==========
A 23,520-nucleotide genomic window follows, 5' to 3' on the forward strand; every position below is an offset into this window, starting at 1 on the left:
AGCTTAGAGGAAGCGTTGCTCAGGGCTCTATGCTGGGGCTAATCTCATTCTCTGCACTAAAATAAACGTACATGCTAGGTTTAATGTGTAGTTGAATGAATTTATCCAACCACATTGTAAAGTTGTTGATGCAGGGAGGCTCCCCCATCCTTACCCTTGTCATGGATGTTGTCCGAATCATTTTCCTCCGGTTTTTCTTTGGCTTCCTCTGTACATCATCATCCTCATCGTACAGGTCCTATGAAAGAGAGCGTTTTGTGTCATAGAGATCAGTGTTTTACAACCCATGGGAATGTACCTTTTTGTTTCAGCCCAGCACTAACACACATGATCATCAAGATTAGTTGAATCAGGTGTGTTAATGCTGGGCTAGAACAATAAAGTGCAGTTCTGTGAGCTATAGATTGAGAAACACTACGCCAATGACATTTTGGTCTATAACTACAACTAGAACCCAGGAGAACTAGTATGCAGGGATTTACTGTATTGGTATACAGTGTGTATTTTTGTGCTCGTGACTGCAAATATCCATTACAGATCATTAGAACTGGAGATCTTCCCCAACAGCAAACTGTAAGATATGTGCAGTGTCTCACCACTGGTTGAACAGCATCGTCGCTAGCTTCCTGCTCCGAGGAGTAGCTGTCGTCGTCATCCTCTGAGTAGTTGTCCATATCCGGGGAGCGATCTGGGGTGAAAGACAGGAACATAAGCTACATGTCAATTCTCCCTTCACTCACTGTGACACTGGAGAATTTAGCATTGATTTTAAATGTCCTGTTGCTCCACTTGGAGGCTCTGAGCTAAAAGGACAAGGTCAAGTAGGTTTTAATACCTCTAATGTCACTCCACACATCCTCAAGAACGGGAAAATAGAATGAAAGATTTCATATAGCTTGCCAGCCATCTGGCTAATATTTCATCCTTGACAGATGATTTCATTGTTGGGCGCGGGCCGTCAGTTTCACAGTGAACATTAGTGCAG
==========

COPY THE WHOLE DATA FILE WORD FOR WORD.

A 23,520-nucleotide genomic window follows, 5' to 3' on the forward strand; every position below is an offset into this window, starting at 1 on the left:
AGCTTAGAGGAAGCGTTGCTCAGGGCTCTATGCTGGGGCTAATCTCATTCTCTGCACTAAAATAAACGTACATGCTAGGTTTAATGTGTAGTTGAATGAATTTATCCAACCACATTGTAAAGTTGTTGATGCAGGGAGGCTCCCCCATCCTTACCCTTGTCATGGATGTTGTCCGAATCATTTTCCTCCGGTTTTTCTTTGGCTTCCTCTGTACATCATCATCCTCATCGTACAGGTCCTATGAAAGAGAGCGTTTTGTGTCATAGAGATCAGTGTTTTACAACCCATGGGAATGTACCTTTTTGTTTCAGCCCAGCACTAACACACATGATCATCAAGATTAGTTGAATCAGGTGTGTTAATGCTGGGCTAGAACAATAAAGTGCAGTTCTGTGAGCTATAGATTGAGAAACACTACGCCAATGACATTTTGGTCTATAACTACAACTAGAACCCAGGAGAACTAGTATGCAGGGATTTACTGTATTGGTATACAGTGTGTATTTTTGTGCTCGTGACTGCAAATATCCATTACAGATCATTAGAACTGGAGATCTTCCCCAACAGCAAACTGTAAGATATGTGCAGTGTCTCACCACTGGTTGAACAGCATCGTCGCTAGCTTCCTGCTCCGAGGAGTAGCTGTCGTCGTCATCCTCTGAGTAGTTGTCCATATCCGGGGAGCGATCTGGGGTGAAAGACAGGAACATAAGCTACATGTCAATTCTCCCTTCACTCACTGTGACACTGGAGAATTTAGCATTGATTTTAAATGTCCTGTTGCTCCACTTGGAGGCTCTGAGCTAAAAGGACAAGGTCAAGTAGGTTTTAATACCTCTAATGTCACTCCACACATCCTCAAGAACGGGAAAATAGAATGAAAGATTTCATATAGCTTGCCAGCCATCTGGCTAATATTTCATCCTTGACAGATGATTTCATTGTTGGGCGCGGGCCGTCAGTTTCACAGTGAACATTAGTGCAG